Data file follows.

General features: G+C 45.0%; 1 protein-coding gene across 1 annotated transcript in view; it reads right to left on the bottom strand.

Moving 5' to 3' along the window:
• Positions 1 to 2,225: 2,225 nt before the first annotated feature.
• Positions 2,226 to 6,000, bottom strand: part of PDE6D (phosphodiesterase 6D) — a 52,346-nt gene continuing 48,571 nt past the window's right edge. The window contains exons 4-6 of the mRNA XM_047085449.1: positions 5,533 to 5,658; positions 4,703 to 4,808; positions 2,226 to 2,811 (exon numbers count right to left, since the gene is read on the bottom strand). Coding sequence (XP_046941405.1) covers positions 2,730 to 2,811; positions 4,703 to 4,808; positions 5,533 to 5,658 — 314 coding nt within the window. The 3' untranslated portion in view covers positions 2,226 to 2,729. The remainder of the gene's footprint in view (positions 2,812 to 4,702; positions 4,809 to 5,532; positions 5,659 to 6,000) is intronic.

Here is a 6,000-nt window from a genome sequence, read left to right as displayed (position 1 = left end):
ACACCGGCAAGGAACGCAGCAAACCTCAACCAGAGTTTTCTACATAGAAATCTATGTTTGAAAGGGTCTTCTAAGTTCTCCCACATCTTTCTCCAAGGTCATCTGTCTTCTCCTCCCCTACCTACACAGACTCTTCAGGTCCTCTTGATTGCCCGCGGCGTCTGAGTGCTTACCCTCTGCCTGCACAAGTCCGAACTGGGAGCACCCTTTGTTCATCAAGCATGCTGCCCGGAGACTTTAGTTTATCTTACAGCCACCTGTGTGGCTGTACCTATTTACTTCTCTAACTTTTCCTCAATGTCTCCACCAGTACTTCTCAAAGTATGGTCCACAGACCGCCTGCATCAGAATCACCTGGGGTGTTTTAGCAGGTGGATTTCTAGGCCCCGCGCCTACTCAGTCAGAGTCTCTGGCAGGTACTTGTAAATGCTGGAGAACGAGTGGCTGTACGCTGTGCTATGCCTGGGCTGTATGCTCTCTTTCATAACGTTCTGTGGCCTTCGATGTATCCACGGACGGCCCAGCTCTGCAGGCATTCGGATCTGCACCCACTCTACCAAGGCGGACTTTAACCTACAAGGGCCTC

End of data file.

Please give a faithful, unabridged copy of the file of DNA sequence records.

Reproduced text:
General features: G+C 45.0%; 1 protein-coding gene across 1 annotated transcript in view; it reads right to left on the bottom strand.

Moving 5' to 3' along the window:
• Positions 1 to 2,225: 2,225 nt before the first annotated feature.
• Positions 2,226 to 6,000, bottom strand: part of PDE6D (phosphodiesterase 6D) — a 52,346-nt gene continuing 48,571 nt past the window's right edge. The window contains exons 4-6 of the mRNA XM_047085449.1: positions 5,533 to 5,658; positions 4,703 to 4,808; positions 2,226 to 2,811 (exon numbers count right to left, since the gene is read on the bottom strand). Coding sequence (XP_046941405.1) covers positions 2,730 to 2,811; positions 4,703 to 4,808; positions 5,533 to 5,658 — 314 coding nt within the window. The 3' untranslated portion in view covers positions 2,226 to 2,729. The remainder of the gene's footprint in view (positions 2,812 to 4,702; positions 4,809 to 5,532; positions 5,659 to 6,000) is intronic.

Here is a 6,000-nt window from a genome sequence, read left to right as displayed (position 1 = left end):
ACACCGGCAAGGAACGCAGCAAACCTCAACCAGAGTTTTCTACATAGAAATCTATGTTTGAAAGGGTCTTCTAAGTTCTCCCACATCTTTCTCCAAGGTCATCTGTCTTCTCCTCCCCTACCTACACAGACTCTTCAGGTCCTCTTGATTGCCCGCGGCGTCTGAGTGCTTACCCTCTGCCTGCACAAGTCCGAACTGGGAGCACCCTTTGTTCATCAAGCATGCTGCCCGGAGACTTTAGTTTATCTTACAGCCACCTGTGTGGCTGTACCTATTTACTTCTCTAACTTTTCCTCAATGTCTCCACCAGTACTTCTCAAAGTATGGTCCACAGACCGCCTGCATCAGAATCACCTGGGGTGTTTTAGCAGGTGGATTTCTAGGCCCCGCGCCTACTCAGTCAGAGTCTCTGGCAGGTACTTGTAAATGCTGGAGAACGAGTGGCTGTACGCTGTGCTATGCCTGGGCTGTATGCTCTCTTTCATAACGTTCTGTGGCCTTCGATGTATCCACGGACGGCCCAGCTCTGCAGGCATTCGGATCTGCACCCACTCTACCAAGGCGGACTTTAACCTACAAGGGCCTC